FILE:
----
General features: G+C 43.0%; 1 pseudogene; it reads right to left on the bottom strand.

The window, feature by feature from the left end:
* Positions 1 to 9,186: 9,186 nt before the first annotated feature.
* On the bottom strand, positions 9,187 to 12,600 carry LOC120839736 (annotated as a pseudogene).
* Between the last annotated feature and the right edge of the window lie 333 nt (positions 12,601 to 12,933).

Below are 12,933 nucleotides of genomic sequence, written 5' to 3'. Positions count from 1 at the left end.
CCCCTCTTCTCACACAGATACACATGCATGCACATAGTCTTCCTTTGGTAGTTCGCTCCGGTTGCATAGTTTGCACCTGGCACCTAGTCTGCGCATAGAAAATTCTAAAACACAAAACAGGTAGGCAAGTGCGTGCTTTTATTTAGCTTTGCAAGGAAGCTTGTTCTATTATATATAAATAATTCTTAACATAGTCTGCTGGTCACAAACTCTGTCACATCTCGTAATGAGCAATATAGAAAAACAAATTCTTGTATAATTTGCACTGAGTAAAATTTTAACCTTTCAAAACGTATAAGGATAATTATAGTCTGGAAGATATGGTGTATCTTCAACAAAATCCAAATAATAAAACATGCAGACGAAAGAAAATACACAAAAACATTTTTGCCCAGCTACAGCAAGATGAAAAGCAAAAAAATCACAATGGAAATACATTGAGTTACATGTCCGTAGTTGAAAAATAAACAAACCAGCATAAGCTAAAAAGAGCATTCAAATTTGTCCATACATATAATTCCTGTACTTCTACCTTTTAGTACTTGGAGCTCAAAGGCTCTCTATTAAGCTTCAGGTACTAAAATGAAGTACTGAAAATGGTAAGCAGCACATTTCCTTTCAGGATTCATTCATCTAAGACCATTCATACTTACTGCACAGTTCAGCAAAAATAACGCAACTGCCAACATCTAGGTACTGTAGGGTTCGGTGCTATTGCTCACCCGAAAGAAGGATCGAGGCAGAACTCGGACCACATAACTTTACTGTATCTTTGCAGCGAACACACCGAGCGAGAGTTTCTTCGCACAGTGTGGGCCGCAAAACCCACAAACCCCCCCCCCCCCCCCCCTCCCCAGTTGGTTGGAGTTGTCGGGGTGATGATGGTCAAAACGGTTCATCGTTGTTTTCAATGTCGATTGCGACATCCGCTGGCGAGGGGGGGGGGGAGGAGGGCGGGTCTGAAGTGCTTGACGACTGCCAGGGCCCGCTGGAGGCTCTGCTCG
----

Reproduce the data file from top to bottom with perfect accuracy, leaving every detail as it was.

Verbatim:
General features: G+C 43.0%; 1 pseudogene; it reads right to left on the bottom strand.

The window, feature by feature from the left end:
* Positions 1 to 9,186: 9,186 nt before the first annotated feature.
* On the bottom strand, positions 9,187 to 12,600 carry LOC120839736 (annotated as a pseudogene).
* Between the last annotated feature and the right edge of the window lie 333 nt (positions 12,601 to 12,933).

Below are 12,933 nucleotides of genomic sequence, written 5' to 3'. Positions count from 1 at the left end.
CCCCTCTTCTCACACAGATACACATGCATGCACATAGTCTTCCTTTGGTAGTTCGCTCCGGTTGCATAGTTTGCACCTGGCACCTAGTCTGCGCATAGAAAATTCTAAAACACAAAACAGGTAGGCAAGTGCGTGCTTTTATTTAGCTTTGCAAGGAAGCTTGTTCTATTATATATAAATAATTCTTAACATAGTCTGCTGGTCACAAACTCTGTCACATCTCGTAATGAGCAATATAGAAAAACAAATTCTTGTATAATTTGCACTGAGTAAAATTTTAACCTTTCAAAACGTATAAGGATAATTATAGTCTGGAAGATATGGTGTATCTTCAACAAAATCCAAATAATAAAACATGCAGACGAAAGAAAATACACAAAAACATTTTTGCCCAGCTACAGCAAGATGAAAAGCAAAAAAATCACAATGGAAATACATTGAGTTACATGTCCGTAGTTGAAAAATAAACAAACCAGCATAAGCTAAAAAGAGCATTCAAATTTGTCCATACATATAATTCCTGTACTTCTACCTTTTAGTACTTGGAGCTCAAAGGCTCTCTATTAAGCTTCAGGTACTAAAATGAAGTACTGAAAATGGTAAGCAGCACATTTCCTTTCAGGATTCATTCATCTAAGACCATTCATACTTACTGCACAGTTCAGCAAAAATAACGCAACTGCCAACATCTAGGTACTGTAGGGTTCGGTGCTATTGCTCACCCGAAAGAAGGATCGAGGCAGAACTCGGACCACATAACTTTACTGTATCTTTGCAGCGAACACACCGAGCGAGAGTTTCTTCGCACAGTGTGGGCCGCAAAACCCACAAACCCCCCCCCCCCCCCCCCTCCCCAGTTGGTTGGAGTTGTCGGGGTGATGATGGTCAAAACGGTTCATCGTTGTTTTCAATGTCGATTGCGACATCCGCTGGCGAGGGGGGGGGGGAGGAGGGCGGGTCTGAAGTGCTTGACGACTGCCAGGGCCCGCTGGAGGCTCTGCTCG